One of the consequences of my less than happy state of mind while I was pregnant is that my patience for discipline went totally out the window. I had some of my lowest ever parenting moments: screaming profanity at my son at the top of my lungs. A behaviour he has lately been mimicking, stomping around saying “goddammit”. Talk about a wake-up call.
Now, my idea of gentle discipline has generally been anything less than hitting. I haven’t, and won’t, ever hit my kids. Assault is assault. Assaulting a person who is already at your mercy physically, economically and socially is despicable. But that’s another post. Time-outs I’m not opposed to per se, so that has featured prominently in our interactions with Little Man. But dang-it-all if they haven’t turned out to be both time-consuming and (for my kid, anyway) completely ineffective. So it’s time for a new strategy.
I’ve always loved natural consequences. Why waste my time chasing Little Man around to make sure he doesn’t eat dirt from the garden when I can sit on my bum and laugh at the face he makes as he decides for himself that it doesn’t have the most appealing texture after all? But, as I’m discovering, when the natural consequence of one action is having to perform another, teaching it is not nearly that easy.
Thus it was that I spent 40 minutes today teaching Little Man and his friend that the consequence of making a mess is that you have to clean it up before you can move on to another activity. The mess in question was spaghetti, flung all over the kitchen while I went to change Lady Fair’s bum. Admittedly, the better approach for a 2 year old is probably to redirect/remove the spaghetti before it gets flung, but with 3 kids and one me, that’s not always possible.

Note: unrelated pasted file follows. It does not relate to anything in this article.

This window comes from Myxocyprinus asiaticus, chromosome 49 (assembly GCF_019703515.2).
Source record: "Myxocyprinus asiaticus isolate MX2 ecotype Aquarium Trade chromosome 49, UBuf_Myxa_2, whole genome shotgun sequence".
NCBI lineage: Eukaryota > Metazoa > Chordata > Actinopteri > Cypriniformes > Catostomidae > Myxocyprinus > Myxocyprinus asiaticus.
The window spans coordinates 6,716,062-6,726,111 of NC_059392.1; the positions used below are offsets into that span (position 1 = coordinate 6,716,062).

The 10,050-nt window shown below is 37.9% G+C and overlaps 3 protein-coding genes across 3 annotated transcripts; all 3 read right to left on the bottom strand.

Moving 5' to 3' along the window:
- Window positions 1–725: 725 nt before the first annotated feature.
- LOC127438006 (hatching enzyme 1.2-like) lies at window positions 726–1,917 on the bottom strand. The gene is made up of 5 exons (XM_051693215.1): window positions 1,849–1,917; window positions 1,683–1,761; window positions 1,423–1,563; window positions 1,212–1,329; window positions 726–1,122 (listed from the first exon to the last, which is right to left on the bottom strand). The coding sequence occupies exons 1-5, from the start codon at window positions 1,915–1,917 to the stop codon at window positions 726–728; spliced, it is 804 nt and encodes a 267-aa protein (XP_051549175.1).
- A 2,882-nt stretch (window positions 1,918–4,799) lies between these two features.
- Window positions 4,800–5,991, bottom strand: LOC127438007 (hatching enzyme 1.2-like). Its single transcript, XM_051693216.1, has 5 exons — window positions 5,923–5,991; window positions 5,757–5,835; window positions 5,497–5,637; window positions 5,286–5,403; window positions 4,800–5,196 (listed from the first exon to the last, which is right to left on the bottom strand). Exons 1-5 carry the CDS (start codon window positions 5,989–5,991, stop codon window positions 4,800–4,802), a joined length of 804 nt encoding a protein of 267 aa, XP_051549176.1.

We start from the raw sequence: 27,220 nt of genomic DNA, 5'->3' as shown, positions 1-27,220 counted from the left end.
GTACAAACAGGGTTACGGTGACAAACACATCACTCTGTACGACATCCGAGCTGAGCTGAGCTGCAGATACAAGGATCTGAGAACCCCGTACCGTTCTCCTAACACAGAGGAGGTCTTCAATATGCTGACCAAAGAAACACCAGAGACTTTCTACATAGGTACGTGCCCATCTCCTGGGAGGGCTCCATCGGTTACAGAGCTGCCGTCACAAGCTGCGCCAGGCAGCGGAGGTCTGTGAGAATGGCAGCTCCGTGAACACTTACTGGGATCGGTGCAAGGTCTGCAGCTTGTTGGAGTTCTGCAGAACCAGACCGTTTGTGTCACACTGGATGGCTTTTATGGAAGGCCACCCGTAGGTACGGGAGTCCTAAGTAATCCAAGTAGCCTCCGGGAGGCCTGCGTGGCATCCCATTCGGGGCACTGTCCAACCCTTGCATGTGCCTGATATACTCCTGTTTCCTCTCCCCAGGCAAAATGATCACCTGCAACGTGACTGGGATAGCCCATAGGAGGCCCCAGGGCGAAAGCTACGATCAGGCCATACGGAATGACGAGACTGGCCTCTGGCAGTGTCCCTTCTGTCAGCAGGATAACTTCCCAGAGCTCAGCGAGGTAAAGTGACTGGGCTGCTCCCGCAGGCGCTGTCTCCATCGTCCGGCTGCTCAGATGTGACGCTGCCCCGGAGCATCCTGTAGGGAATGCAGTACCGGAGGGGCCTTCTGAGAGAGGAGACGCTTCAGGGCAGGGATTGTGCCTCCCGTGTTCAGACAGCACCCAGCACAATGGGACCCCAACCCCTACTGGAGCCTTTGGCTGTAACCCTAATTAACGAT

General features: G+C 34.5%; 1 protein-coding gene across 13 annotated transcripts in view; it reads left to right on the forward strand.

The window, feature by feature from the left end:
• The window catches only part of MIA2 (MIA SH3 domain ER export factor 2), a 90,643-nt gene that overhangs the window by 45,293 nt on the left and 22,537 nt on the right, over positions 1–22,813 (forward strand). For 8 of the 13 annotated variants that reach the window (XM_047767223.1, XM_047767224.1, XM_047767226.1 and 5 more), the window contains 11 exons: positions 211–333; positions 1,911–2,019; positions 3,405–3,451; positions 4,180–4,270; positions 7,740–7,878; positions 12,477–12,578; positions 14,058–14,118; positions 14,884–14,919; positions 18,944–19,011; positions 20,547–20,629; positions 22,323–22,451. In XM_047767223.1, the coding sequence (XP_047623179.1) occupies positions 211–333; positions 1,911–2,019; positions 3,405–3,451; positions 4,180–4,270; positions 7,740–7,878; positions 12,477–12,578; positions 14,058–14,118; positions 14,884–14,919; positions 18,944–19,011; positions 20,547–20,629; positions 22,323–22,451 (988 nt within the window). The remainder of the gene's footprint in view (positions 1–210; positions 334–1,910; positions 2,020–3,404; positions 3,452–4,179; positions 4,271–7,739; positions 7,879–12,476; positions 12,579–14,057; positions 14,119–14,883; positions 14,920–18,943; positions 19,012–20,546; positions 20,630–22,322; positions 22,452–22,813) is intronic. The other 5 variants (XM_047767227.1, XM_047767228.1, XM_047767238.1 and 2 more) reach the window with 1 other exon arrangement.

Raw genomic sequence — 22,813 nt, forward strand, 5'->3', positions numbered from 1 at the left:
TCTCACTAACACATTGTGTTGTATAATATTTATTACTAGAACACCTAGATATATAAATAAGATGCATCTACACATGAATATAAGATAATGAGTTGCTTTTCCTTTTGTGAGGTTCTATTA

Both boys vehemently refused to pick it up. They stomped on it, brushed it away, ate it off the floor, and wove it between their toes. When they did start to pick it up, they mostly just stuck it in their pockets. They also protested by pulling all of the magnets off the fridge (which I later made them pick up!) and by running away. After the 20th time that I picked them up and brought them back, they got the hint that they might as well stay put. So why not lay down on top of the spaghetti and have a little nap, eh?
Finally it calmed down enough to have this little chat:
LM: “I wan go plaaay.”
Me: “You’re bored aren’t you?”
Me: “Me too, I’d much rather be playing. Why don’t we clean this up so we can go play?”
… but he grudgingly did start to pick it up. One measly, smushed up piece at a time.
I could have hit him and be done with it, but I didn’t. I could have sent him to his room and cleaned it up myself, but I didn’t. I could have threatened him with no dinner since he obviously cared so little about lunch, but I didn’t. And not a single “Goddammit” escaped my lips.
It was hard work, but I’m proud of myself. I know it
might probably will take years, but the lazy mom in me is eagerly awaiting the day when he chooses not to make a big mess because it’s not worth the effort of cleaning it up. Or even better – the day when he makes the mess anyway, then cleans it up on his own, because that’s the lesson I taught him today.